Now I do wear shorts over my cycling shorts from time to time, specifically when I'm doing a longish ride but also want to carry stuff in my pockets like a normal human. The Giro shorts however had no pocket to speak of, save for a little zippered affair that could hold maybe a u-lock key or a dime bag. (Do they still have dime bags?) In retrospect I guess the idea was you needed the baggy shorts to cover your bib shorts because they now had a stupid-looking fly in them. As for the fly itself, just like the fly on your actual underpants you'd never, ever use the thing. (If you're not equipped with male genitals, believe me when I tell you that nobody uses a fly, because attempting to thread your appendage through a fabric labyrinth is both inconvenient and uncomfortable. Maybe you'd do it if you were wearing a tuxedo and you couldn't open your pants because you were locked out by your cummerbund.) You now know more than you wanted to about dong doors.
Anyway, I have no idea if Giro is still pushing this New Road stuff or if it totally fizzled out. Either way, while the bibs with the fly were pretty stupid, there were also some genuinely nice garments. Once of these garments was a jacket. It indeed works great as an on-the-bike, off-the-bike cold weather jacket. However, I can't find it on their site, and if they no longer offer it well that stands to reason because of course it was one of the few New Road collection pieces that made any sense. So there you go.
Merino Skins Thermal Undershirt Something-Or-Other Thingy
Grant Petersen once sent me this long-sleeve undershirt I'm wearing which is like the warmest, most comfortable undershirt I've ever had. This thing plus a decent sweater plus a jacket and I'm comfortable well into the 20s. Sure, I'd probably need more shirt to hang with Captain Beardcicle up there, but if I'm to be totally honest I don't really want to hang with Captain Beardcicle, so there.
I'm not sure I find it on the clothing section of the Rivendell site but not too many people know more about practical garments so if you're looking for on-the-bike, off-the-bike, do-absolutely-whatever-in-them clothes with absolutely none of the Outlier or Giro pretense (and you think baggy pants with sandals qualifies as "presentable," which is debatable) that's where to get them.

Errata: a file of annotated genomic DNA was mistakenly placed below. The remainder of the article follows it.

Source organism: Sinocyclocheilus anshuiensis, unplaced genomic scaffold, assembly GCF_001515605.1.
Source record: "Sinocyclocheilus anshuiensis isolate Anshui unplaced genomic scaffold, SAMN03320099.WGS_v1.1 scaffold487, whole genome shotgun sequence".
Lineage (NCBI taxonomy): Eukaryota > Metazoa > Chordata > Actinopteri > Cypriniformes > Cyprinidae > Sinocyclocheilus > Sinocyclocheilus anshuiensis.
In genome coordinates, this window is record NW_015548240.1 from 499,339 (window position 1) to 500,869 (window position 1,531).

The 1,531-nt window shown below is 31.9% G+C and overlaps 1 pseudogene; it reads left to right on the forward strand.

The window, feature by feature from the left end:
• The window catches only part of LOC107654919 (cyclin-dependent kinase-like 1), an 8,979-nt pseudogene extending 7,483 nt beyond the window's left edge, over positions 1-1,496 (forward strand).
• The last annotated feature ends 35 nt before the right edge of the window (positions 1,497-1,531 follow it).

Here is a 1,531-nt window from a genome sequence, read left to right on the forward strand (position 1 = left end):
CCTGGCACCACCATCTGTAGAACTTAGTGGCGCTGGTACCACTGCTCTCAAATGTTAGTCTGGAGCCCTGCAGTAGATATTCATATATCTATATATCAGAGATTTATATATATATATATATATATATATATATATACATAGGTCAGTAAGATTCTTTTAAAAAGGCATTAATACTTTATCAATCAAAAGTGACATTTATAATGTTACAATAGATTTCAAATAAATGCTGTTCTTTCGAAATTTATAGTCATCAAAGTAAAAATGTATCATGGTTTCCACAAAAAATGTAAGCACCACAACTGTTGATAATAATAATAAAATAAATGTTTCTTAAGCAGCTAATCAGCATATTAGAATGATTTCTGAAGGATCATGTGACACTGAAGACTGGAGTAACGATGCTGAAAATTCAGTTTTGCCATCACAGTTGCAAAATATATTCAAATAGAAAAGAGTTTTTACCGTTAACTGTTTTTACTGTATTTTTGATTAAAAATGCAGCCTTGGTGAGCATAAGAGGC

Rapha Winter Hat
In the early days of my blog Rapha actually liked me. They sent me a winter hat in, I dunno, 2008? It fits under a HELMET and it's quite warm, and I wear it to this day, even though the plastic brim is cracked and it's poking through the fabric.
You are now fully up to date on the shit in my closet that people have given me.
In other news probably only of interest to me, I totally found pictures on the Internets that are relevant to my most recent Brooks blog. For example, see this old abutment?
Here it is in the olden days with the train station still on top of it:
The Wheelbarrow Fred has just walked by the spot where the soiled mattress is now.
And see this street?
Here's the train station that stood right where the apartment building is now:
You just can't win.
Speaking of our dystopian future, Pinarello is now developing ABS braking, which slots in right behind an automatic chain lubricator as the last thing you'd ever need or want on your bike:
(Not just magnets. Nano-magnets.)
Basically, it works like the stupid "sport mode" button on your automatic transmission:
The BluBrake also takes into account the conditions in which you are riding. There’s no “cognitive electronic platform” magic happening here though — weather conditions and riding style (you can choose from tourism, racing and custom) are entered via a handlebar mounted control interface.
It also has a "Sixth Sense Haptic Actuator:"
Which sounds like a liver disease.
And it isn't even ABS, really. It just vibrates to warn you when your wheel's about to lock up:
If the idea of placing your safety in the hands of a robot sounds a little bit too HAL9000 for you, fret not as the BluBrake isn’t actually an automated ABS system — unlike the one designed for e-bikes that we reported on earlier in the year, this is just a haptic feedback system that is designed to warn riders, through vibrations in their brake levers, that their wheel may be about lock up.
Because you suck:
And before anyone succumbs to the temptation to make jokes about rich bankers buying flashy Pinarellos and not knowing how to use their brakes, let's withhold judgement until we’ve had a chance to try out the potentially nifty system.
Let's not and say we did.
It's becoming increasingly clear to me that at this point in human history we're working backwards. Disc brakes are too powerful for a 16lb bike, so you need them to warn you not to lock up your wheel because you no longer have the nuanced feedback you'd have gotten from a rim brake. Similarly, our cities are a shitshow since we stopped riding trains and started driving cars, so we're designing self-driving cars in an effort to return to the safety and efficiency of trains. And what about those self-driving cars, anyway? Sounds like they still need some work:
Oh, don't worry, they'll work it out. Tech and auto companies always have our best interests at heart.
Lastly, here are "bicycle racing athletes:"
There are few things more exciting that bicycle racing athletes competing on a multi-terrain course.